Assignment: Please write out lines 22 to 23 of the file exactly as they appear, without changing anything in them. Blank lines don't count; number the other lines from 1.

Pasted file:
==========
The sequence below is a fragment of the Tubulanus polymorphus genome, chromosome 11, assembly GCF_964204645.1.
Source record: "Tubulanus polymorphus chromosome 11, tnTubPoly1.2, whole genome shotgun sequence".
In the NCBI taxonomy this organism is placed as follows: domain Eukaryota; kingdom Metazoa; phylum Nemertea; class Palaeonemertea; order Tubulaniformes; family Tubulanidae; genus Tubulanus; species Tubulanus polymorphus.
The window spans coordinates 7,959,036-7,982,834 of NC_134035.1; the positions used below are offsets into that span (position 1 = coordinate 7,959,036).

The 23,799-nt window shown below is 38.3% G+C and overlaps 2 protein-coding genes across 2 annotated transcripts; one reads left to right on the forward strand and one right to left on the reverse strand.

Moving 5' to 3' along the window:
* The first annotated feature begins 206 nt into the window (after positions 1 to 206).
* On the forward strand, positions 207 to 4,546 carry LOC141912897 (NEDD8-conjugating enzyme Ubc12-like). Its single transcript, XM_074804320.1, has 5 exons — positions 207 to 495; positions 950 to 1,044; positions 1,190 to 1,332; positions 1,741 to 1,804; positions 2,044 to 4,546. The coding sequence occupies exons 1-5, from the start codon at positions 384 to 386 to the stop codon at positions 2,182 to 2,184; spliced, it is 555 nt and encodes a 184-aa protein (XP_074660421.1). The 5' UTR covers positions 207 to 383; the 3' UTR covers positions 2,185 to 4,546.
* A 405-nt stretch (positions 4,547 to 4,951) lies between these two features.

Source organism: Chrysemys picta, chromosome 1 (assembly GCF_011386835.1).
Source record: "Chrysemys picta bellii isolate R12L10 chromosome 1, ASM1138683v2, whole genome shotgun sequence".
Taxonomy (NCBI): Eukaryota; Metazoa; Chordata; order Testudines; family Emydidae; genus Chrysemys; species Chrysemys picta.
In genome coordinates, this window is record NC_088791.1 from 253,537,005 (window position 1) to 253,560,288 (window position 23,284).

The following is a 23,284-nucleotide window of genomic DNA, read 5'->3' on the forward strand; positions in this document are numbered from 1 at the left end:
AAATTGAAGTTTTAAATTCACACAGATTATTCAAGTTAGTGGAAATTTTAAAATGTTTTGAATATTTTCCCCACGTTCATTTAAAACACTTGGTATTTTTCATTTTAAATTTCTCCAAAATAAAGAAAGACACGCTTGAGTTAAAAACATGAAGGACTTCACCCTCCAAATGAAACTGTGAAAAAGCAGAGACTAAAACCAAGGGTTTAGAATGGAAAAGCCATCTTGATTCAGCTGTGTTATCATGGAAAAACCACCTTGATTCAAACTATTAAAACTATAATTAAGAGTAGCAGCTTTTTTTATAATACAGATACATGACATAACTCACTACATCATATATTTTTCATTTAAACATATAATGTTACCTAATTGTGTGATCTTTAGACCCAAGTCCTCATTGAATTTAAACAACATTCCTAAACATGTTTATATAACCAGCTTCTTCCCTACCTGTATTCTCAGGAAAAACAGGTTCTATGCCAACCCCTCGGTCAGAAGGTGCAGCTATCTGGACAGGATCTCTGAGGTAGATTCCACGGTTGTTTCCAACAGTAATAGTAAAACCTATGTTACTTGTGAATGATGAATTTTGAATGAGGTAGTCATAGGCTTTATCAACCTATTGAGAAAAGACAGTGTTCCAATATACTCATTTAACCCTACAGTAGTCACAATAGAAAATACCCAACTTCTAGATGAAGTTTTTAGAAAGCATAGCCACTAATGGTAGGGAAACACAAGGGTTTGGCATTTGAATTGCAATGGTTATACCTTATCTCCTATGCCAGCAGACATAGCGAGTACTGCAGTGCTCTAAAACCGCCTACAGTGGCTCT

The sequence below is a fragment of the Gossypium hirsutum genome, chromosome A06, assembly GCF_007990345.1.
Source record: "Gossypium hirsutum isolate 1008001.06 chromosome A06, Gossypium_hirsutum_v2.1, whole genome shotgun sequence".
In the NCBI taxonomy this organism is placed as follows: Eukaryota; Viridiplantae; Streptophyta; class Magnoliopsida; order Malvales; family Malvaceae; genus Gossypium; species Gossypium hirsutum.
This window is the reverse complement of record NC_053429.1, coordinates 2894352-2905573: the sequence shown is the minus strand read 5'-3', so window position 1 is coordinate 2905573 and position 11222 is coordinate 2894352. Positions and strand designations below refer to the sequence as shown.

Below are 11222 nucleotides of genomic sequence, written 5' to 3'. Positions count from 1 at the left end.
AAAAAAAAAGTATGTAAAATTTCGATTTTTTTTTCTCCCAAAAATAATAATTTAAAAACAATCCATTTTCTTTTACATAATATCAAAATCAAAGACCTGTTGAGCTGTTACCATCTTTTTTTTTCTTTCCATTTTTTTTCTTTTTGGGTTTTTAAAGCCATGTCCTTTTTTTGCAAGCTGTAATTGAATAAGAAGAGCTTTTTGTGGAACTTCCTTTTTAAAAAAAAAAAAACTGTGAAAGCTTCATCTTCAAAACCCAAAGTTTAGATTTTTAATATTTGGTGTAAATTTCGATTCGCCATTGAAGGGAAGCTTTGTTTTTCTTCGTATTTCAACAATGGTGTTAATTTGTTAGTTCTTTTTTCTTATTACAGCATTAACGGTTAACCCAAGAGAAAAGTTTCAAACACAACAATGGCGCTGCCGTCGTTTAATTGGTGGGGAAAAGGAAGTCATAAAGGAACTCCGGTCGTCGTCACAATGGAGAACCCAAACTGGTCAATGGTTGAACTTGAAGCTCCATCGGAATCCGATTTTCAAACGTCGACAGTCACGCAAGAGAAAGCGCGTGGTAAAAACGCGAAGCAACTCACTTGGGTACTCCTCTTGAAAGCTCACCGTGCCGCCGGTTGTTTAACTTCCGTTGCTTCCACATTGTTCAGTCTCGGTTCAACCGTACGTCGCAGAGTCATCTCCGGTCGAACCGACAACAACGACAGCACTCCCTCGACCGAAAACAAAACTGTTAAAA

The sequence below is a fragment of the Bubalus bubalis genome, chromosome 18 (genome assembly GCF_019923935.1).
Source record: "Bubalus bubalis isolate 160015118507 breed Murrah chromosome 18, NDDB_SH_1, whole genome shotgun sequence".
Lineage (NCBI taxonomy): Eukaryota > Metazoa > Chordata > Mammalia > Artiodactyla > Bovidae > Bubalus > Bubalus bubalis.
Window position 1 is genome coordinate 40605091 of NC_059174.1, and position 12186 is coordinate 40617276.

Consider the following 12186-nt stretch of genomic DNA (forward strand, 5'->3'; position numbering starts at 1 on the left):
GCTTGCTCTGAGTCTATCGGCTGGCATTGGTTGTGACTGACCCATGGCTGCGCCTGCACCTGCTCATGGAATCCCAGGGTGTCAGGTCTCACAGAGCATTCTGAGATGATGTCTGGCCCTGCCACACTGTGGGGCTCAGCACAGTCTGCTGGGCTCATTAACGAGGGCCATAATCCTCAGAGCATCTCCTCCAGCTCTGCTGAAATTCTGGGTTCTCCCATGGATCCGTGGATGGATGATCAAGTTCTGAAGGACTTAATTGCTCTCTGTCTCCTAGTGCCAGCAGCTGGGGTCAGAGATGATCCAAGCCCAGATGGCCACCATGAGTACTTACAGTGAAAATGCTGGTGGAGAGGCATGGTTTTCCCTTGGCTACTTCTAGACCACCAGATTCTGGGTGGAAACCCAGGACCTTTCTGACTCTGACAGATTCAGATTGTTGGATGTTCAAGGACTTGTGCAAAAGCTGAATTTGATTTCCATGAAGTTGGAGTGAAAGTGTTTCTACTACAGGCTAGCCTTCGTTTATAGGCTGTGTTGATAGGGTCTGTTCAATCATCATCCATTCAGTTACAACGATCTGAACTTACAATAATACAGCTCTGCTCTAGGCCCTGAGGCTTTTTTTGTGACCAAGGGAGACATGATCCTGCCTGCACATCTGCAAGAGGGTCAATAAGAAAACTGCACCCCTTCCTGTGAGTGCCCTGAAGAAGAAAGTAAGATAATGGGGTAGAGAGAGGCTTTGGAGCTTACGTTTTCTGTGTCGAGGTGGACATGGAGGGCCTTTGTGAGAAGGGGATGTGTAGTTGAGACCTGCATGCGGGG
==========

The sequence below is a fragment of the Bubalus bubalis genome, chromosome 18 (genome assembly GCF_019923935.1).
Source record: "Bubalus bubalis isolate 160015118507 breed Murrah chromosome 18, NDDB_SH_1, whole genome shotgun sequence".